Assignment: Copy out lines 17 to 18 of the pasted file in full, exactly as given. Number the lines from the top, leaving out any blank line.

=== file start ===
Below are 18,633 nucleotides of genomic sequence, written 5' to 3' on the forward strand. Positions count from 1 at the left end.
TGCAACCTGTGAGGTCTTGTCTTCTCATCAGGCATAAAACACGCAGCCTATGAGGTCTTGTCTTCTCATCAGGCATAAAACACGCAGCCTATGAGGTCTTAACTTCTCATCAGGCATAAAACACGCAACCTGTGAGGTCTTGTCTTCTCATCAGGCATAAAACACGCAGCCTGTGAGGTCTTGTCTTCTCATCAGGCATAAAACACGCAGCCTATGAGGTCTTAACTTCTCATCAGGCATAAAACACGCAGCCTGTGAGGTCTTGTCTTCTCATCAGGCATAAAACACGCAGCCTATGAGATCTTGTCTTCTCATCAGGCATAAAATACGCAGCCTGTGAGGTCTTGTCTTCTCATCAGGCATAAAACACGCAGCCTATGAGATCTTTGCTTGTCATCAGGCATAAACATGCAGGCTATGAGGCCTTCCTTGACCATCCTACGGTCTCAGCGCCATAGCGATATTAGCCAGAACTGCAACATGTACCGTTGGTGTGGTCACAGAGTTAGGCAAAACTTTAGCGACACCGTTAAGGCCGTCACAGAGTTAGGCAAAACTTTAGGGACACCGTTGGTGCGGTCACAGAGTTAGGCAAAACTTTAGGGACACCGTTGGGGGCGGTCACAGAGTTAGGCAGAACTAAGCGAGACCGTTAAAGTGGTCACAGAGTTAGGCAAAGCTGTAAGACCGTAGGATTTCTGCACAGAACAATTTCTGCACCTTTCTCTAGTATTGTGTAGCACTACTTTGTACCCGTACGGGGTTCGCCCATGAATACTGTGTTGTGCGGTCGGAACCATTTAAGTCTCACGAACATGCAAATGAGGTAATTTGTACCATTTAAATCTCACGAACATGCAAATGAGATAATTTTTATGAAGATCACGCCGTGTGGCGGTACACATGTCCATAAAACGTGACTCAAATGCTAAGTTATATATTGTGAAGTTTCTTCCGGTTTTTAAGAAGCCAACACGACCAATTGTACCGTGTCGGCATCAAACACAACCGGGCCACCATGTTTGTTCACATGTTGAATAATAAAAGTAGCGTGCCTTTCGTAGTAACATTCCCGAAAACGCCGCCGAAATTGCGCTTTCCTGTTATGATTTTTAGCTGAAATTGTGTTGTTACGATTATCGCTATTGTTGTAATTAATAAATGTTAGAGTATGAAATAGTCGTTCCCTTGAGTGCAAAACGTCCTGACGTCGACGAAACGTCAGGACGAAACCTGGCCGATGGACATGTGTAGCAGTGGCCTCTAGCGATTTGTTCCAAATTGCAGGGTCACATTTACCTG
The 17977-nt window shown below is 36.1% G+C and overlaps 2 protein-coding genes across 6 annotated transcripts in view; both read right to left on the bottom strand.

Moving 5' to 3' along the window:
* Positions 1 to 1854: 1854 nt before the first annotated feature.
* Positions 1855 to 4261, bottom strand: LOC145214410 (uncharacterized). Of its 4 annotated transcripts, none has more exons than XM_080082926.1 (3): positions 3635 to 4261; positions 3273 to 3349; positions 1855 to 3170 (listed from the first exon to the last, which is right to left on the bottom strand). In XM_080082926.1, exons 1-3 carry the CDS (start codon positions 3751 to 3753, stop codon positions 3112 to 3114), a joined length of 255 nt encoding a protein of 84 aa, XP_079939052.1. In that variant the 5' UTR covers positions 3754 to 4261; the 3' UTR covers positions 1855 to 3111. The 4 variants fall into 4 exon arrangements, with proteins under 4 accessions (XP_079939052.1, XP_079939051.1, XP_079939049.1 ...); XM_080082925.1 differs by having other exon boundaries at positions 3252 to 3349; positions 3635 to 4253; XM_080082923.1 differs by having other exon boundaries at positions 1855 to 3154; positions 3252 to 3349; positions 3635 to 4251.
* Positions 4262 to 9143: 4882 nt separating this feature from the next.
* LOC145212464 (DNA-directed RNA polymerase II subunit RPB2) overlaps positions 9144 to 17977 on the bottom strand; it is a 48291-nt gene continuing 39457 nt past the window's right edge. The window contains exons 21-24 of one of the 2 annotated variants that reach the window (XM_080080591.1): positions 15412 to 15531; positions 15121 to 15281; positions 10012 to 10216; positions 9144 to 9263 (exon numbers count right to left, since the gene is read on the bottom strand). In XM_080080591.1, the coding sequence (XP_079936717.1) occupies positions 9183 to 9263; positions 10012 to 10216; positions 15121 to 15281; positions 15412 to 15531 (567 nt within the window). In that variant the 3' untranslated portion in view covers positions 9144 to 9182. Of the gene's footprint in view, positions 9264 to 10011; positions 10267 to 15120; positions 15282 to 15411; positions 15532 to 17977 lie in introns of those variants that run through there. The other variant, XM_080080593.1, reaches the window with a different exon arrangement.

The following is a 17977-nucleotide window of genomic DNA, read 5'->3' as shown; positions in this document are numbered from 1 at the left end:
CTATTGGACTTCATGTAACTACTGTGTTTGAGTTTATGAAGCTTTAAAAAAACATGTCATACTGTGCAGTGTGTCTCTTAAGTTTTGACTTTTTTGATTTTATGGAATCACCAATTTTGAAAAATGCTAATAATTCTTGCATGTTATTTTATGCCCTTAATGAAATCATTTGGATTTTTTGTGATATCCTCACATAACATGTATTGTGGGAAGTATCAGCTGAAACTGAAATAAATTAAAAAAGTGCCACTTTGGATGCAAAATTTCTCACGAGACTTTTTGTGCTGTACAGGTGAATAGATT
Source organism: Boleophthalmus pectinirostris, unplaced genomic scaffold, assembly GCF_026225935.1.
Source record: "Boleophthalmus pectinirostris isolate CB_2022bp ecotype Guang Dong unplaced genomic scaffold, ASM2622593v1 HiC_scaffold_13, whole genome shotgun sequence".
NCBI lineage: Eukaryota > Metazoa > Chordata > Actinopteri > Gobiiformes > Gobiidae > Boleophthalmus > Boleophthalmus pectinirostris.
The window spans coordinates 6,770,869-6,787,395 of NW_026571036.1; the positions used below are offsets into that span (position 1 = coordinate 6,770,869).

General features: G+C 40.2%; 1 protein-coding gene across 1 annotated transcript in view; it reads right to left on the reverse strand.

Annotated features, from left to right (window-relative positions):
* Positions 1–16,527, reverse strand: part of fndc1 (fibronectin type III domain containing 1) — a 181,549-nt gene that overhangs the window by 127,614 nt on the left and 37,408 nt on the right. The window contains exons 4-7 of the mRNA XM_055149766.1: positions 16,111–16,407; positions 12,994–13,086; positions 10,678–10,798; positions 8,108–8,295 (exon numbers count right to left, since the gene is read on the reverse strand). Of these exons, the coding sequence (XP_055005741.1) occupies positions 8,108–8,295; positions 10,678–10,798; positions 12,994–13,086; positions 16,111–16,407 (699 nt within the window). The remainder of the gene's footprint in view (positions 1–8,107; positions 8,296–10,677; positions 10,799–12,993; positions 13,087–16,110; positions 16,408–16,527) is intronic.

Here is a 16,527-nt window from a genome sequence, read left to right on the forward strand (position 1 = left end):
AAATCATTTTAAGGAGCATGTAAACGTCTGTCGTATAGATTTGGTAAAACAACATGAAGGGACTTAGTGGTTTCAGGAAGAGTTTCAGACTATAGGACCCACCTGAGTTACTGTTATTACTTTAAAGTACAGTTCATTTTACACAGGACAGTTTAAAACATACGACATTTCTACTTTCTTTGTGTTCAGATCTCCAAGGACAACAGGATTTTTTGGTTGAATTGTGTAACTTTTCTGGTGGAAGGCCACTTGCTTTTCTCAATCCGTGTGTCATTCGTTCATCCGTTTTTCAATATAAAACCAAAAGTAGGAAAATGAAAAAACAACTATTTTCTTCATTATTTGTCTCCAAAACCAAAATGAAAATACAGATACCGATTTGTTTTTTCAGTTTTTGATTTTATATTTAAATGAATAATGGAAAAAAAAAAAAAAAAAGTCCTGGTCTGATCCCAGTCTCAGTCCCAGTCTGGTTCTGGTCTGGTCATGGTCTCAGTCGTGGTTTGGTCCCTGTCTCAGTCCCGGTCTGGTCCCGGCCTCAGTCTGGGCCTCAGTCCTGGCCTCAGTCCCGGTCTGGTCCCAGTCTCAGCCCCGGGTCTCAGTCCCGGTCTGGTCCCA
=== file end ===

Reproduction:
* Positions 1–16,527, reverse strand: part of fndc1 (fibronectin type III domain containing 1) — a 181,549-nt gene that overhangs the window by 127,614 nt on the left and 37,408 nt on the right. The window contains exons 4-7 of the mRNA XM_055149766.1: positions 16,111–16,407; positions 12,994–13,086; positions 10,678–10,798; positions 8,108–8,295 (exon numbers count right to left, since the gene is read on the reverse strand). Of these exons, the coding sequence (XP_055005741.1) occupies positions 8,108–8,295; positions 10,678–10,798; positions 12,994–13,086; positions 16,111–16,407 (699 nt within the window). The remainder of the gene's footprint in view (positions 1–8,107; positions 8,296–10,677; positions 10,799–12,993; positions 13,087–16,110; positions 16,408–16,527) is intronic.

Here is a 16,527-nt window from a genome sequence, read left to right on the forward strand (position 1 = left end):